As promised, the recipe for Early Girl Tomato Jam follows below the jump -- this is the same recipe that was featured on The Martha Stewart Show. This is one of the recipes featured in The Blue Chair Jam Cookbook, which is full of important information, like how to know for sure when your jam is done.
Check out the video clip below if you need some guidance; if you're feeling confident, then just jump right in!
Early Girl Tomato Jam
From The Blue Chair Jam Cookbook
This most simple of tomato jams reminds us that tomatoes are a fruit, and one of the very best. Early Girl tomatoes, especially when dry farmed, are spectacularly sweet and thick skinned. Mace and salt bring our their flavor perfectly.
9 pounds medium sweet tomatoes, such as Early Girl
3 pounds 15 ounces white cane sugar
2 1/4 ounces strained freshly squeezed lemon juice
1 small blade of mace
2 small pinches of salt
Place a saucer with five metal teaspoons in a flat place in your freezer for testing the jam later.
Bring a medium kettle of water to a boil, then carefully drop the tomatoes into the water to loosen their skins. Leave the tomatoes immersed for 1 minute, then drain them in a large colander. When they are cool enough to handle, peel them over a large heat-proof mixing bowl, discarding the skins. Place a cutting board on a rimmed baking sheet and chop the tomatoes into medium pieces. Transfer the tomatoes and their juices back into the mixing bowl. Add the sugar and lemon juice, stirring well to combine. Transfer the mixture to an 11- or 12-quart copper preserving pan or a wide nonreactive kettle. Place the mace into a fine-mesh stainless-steel tea infuser with a firm latch and add it to the mixture.
Bring the jam mixture to a boil over high heat. Add the salt and decrease the heat slightly. Skim off any surface foam with a large stainless-steel spoon. Continue to cook, monitoring the heat closely, until the jam thickens and no longer seems watery, 30 to 45 minutes. Scrape the bottom of the pan often with a heatproof rubber spatula, and decrease the heat gradually as more and more moisture cooks out of the jam. For the final 15 to 20 minutes of cooking, or when the jam starts to visibly thicken, stir the jam gently and constantly to prevent burning.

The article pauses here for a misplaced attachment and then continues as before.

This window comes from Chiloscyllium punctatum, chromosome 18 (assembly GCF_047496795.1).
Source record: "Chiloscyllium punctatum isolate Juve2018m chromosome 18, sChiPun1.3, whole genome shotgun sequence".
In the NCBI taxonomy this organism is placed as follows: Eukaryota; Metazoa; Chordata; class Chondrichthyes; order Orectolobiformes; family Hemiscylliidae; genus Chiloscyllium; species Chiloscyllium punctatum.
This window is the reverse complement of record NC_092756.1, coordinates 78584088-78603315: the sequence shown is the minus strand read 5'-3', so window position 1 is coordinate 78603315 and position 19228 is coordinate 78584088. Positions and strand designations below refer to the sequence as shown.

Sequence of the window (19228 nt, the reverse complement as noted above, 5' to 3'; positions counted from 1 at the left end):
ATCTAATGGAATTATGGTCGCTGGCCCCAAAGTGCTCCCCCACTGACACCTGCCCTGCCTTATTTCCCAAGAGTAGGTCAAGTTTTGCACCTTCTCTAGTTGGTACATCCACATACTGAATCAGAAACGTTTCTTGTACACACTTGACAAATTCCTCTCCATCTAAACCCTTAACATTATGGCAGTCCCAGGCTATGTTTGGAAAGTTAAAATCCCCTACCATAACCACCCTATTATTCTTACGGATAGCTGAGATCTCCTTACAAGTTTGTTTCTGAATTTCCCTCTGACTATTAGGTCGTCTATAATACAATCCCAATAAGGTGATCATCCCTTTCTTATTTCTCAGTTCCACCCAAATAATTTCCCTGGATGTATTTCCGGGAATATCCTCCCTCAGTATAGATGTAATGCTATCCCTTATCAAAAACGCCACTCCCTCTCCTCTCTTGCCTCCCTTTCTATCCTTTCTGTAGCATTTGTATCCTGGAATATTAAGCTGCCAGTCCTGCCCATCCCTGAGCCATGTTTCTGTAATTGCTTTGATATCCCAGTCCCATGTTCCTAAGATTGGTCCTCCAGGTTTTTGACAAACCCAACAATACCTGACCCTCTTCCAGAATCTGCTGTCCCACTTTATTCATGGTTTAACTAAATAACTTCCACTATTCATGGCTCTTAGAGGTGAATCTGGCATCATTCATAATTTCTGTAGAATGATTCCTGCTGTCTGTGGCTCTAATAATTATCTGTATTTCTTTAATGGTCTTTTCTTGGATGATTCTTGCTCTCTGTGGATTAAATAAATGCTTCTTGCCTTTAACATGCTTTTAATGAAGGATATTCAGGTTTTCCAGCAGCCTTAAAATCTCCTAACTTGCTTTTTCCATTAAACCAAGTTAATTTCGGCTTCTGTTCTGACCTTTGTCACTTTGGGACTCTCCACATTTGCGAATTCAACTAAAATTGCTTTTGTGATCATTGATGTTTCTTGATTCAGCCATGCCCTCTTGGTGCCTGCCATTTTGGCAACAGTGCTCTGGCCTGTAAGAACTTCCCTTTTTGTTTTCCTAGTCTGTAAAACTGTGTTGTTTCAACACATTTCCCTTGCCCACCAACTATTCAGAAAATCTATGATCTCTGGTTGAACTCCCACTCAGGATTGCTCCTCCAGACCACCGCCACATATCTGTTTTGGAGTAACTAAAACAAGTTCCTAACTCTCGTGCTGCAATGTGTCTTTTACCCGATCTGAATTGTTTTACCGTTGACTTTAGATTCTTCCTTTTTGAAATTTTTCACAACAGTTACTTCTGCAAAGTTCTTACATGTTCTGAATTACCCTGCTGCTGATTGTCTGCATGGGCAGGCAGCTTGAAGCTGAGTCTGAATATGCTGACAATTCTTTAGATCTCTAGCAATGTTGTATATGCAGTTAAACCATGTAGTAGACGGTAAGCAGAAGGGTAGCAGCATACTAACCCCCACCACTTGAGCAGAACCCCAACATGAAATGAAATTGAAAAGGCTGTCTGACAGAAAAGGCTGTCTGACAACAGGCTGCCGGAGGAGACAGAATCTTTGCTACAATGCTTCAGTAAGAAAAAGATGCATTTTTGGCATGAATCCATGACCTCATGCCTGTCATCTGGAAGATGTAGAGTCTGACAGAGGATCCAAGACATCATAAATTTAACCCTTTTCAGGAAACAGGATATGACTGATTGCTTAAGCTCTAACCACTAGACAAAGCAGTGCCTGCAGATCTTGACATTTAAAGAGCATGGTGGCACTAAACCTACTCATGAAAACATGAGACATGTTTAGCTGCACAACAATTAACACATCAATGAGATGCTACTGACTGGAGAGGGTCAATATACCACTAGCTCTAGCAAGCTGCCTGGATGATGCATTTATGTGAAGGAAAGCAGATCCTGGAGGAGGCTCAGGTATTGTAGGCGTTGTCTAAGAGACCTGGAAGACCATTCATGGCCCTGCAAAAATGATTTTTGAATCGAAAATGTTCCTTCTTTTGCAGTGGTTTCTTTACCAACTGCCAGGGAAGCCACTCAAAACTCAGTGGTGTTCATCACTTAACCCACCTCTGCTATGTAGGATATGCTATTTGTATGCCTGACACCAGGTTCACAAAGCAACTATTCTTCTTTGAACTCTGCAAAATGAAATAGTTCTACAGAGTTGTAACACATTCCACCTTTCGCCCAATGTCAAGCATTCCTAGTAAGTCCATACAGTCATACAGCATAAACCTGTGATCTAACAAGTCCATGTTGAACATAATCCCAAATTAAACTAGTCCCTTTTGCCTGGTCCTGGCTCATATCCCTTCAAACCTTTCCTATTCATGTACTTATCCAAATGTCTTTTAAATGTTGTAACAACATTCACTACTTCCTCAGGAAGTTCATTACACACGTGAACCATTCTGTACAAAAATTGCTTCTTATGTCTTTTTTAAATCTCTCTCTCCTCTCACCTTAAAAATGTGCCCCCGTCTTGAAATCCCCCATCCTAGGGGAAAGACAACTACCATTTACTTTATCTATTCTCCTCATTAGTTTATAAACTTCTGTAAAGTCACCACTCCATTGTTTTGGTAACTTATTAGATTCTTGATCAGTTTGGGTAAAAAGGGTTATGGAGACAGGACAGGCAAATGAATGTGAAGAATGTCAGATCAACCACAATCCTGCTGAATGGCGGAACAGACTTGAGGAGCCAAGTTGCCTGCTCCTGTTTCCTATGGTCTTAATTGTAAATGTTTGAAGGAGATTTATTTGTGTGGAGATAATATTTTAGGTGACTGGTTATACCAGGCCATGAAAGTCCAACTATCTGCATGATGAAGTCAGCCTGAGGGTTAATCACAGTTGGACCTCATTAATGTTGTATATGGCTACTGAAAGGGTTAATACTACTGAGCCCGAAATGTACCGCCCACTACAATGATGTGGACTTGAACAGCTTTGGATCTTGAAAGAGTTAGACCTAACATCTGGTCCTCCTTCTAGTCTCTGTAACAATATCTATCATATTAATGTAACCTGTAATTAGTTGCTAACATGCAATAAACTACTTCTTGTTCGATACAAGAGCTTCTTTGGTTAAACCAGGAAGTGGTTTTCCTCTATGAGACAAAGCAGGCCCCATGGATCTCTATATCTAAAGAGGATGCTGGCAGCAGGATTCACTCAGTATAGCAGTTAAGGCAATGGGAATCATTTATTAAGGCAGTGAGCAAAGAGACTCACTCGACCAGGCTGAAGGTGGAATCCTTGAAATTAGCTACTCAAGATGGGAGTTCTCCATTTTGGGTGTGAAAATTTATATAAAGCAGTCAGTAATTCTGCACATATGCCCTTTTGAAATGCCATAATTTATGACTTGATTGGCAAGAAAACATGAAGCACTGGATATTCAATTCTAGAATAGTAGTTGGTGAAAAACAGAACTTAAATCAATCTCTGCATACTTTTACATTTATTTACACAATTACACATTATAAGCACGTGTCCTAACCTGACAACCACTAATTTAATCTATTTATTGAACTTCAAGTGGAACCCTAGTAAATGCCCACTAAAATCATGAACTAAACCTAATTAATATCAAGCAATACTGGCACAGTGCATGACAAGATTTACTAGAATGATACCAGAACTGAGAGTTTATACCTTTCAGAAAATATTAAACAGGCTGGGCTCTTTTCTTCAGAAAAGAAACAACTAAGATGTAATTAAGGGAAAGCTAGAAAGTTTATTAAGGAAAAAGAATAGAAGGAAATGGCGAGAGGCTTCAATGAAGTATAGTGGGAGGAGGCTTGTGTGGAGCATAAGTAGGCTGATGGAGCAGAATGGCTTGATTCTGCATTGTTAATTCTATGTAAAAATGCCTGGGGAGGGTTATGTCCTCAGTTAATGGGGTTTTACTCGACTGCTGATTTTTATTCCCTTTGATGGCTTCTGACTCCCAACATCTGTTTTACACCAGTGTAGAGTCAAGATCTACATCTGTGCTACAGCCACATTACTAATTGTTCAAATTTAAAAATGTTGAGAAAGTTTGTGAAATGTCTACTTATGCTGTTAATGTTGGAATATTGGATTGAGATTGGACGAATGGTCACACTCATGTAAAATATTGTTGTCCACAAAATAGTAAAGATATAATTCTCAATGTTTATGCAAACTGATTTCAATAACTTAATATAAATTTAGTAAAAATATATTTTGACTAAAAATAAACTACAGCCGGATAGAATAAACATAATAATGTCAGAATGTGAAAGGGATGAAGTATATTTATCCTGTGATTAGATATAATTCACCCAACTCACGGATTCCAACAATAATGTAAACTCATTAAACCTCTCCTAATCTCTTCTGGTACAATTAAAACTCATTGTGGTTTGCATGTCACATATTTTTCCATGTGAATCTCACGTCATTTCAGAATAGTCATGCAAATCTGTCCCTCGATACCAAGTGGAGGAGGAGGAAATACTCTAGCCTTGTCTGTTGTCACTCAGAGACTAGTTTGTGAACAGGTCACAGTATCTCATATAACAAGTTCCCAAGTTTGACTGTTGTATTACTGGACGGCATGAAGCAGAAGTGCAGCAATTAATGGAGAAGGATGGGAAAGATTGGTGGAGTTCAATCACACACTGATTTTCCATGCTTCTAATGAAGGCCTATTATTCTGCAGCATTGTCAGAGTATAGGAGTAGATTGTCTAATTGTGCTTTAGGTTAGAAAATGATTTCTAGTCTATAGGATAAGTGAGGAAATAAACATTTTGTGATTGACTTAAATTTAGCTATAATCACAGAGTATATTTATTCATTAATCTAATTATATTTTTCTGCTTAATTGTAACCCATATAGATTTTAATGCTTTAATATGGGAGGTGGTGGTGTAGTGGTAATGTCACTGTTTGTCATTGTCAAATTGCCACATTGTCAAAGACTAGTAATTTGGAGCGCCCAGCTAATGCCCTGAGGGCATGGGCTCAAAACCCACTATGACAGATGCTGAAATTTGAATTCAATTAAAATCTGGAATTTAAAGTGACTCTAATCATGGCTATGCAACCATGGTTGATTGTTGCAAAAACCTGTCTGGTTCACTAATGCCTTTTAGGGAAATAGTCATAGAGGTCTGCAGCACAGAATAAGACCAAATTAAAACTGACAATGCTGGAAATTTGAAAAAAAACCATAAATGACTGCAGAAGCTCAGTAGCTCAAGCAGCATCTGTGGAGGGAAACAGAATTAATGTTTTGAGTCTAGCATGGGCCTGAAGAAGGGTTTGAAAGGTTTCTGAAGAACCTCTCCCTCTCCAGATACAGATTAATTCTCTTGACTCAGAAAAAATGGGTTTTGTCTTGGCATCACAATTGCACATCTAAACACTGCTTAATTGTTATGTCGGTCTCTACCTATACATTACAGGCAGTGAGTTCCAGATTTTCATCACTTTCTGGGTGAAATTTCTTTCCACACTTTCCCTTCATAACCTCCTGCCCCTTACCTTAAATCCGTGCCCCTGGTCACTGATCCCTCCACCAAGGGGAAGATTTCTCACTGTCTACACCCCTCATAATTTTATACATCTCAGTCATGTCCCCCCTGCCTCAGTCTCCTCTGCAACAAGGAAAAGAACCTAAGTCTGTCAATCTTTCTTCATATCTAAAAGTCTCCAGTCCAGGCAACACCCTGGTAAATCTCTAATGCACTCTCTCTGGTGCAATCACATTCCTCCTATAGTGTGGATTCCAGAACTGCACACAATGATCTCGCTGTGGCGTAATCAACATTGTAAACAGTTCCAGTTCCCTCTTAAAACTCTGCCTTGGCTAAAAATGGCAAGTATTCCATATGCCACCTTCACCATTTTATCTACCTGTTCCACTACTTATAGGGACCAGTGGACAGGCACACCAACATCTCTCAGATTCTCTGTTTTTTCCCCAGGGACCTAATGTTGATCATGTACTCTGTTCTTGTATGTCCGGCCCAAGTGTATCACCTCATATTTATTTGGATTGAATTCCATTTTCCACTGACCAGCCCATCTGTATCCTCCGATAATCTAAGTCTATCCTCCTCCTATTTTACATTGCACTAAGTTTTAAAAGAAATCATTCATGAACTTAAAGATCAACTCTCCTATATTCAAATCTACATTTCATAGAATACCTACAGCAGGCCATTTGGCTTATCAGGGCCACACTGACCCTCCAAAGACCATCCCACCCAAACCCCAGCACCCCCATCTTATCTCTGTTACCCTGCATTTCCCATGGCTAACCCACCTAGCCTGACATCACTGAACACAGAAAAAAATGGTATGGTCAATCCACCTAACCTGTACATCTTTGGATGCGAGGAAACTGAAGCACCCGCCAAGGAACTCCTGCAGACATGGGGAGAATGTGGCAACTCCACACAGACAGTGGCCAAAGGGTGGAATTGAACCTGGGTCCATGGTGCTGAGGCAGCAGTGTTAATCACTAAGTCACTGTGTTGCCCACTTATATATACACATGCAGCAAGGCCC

To test the jam for doneness, carefully transfer a small representative half-spoonful to one of your frozen spoons. Replace the spoon in the freezer for 3 to 4 minutes, then remove and carefully feel the underside of the spoon. It should be neither warm nor cold; if still warm, return it to the freezer for a moment. Nudge the jam gently with your finger; if it seems thickened and gloppy when you nudge it, it is either done or nearly done. Tilt the spoon vertically to see how quickly the jam runs; if it runs very slowly, and if it has thickened to a cohesive consistency, it is done. If it runs very quickly or appears water, cook it for another few minutes, stirring, and test again as needed.
When the jam is ready, remove the mesh tea infuser. Skim any remaining foam from the surface of the jam. Pour the jam into sterilized jars and process according to the manufacturer's instructions or as directed on page 42 [of the cookbook].
Approximate Yield: eleven to twelve 8-ounce jars Shelf Life: 1 year